The original, official account of last year’s attack on the US Consulate in Benghazi, Libya, can be summed up as follows: A mob of Libyan demonstrators, enraged by a short You Tube video clip which insulted the Prophet Muhammed, stormed the Consulate and set it ablaze. No US military assets were available to effect a rescue mission and four Americans, including Ambassador Chris Stevens, tragically died. The President was barely aware of the situation and two of the most powerful agencies of the most powerful government on Earth – the US Department of State and Department of Defense – were unable to obtain real-time information of events on the ground and were also unable to do anything about it. Not one single individual has accepted any responsibility. As former Secretary of State Hillary Clinton said “what difference, at this point, does it make?”
The story of the Benghazi attack, however, has now become a double blow to White House credibility as details emerge of a CIA operation in Libya that had around 35 of the intelligence agency’s operatives on the ground in Benghazi at the time of the attack.
The only two mainstream media organizations in the United States that have covered the Benghazi affair are Fox News and CNN. The latter would also likely have ignored the story were it not for Jake Tapper – the only actual journalist working for the channel. To give CNN the credit it deserves, however, they stood by Tapper on this one and actually followed up with some surprisingly in-depth investigative journalism.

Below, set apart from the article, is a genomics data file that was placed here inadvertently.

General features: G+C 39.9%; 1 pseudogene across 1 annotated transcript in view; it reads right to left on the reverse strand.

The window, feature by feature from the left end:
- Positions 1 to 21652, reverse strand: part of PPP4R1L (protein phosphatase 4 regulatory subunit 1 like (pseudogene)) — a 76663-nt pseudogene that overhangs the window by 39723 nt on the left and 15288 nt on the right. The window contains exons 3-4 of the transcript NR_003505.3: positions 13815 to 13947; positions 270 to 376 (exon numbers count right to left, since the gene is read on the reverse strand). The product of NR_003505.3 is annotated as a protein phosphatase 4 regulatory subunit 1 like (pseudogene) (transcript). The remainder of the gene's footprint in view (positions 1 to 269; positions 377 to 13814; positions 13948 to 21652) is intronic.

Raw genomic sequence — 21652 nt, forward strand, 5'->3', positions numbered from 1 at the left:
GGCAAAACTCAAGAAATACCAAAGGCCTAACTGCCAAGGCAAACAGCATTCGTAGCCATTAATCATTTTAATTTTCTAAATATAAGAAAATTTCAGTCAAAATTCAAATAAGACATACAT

The latest CNN report has revealed that, according to their source, as many as 35 CIA operatives were on the ground at the time of the terror attack on the Consulate, which took place on September 11, 2012. According to this source, as many as seven were wounded – some seriously.
It is not yet clear what they doing in Libya and the CIA has gone to extraordinary lengths to ensure that they do not reveal any details: Some of these operatives has, since January, been subjected to frequent polygraph tests, to determine whether or not they have leaked any information. Robert Baer, a CNN analyst and former CIA operative, said “Agency employees typically are polygraphed every three to four years. Never more than that.”
Other CIA insiders have spoken anonymously about the amount of pressure that is being applied to those agency personnel who were in Benghazi. One said “You have no idea the amount of pressure being brought to bear on anyone with knowledge of this operation.” Another spoke about the risks of speaking about the affair; “You don’t jeopardize yourself, you jeopardize your family as well.”
Congressional hearings into the Benghazi debacle have been to little avail: Neither the State Department nor the Defense Department have been forthcoming and a number of Americans who, it is now known, were present in Benghazi at the time of the attack, are deliberately being kept out of sight. It has been speculated that the CIA personnel were involved in a covert operation to provide surface-to-air missiles to the rebels in Syria; moving the weapons through Turkey. The State Department has denied this and told CNN that it was aiding the Libyan government in disposing of missiles that were old and/or damaged.
The saga of the Benghazi attack continues. Whilst many factors continue to cloud the real events and the reasons behind the, there can be little doubt that, for a White House already reeling from a number of other scandals, the revelation of a CIA operation in Libya is something of a double blow.
An Editorial by Graham J Noble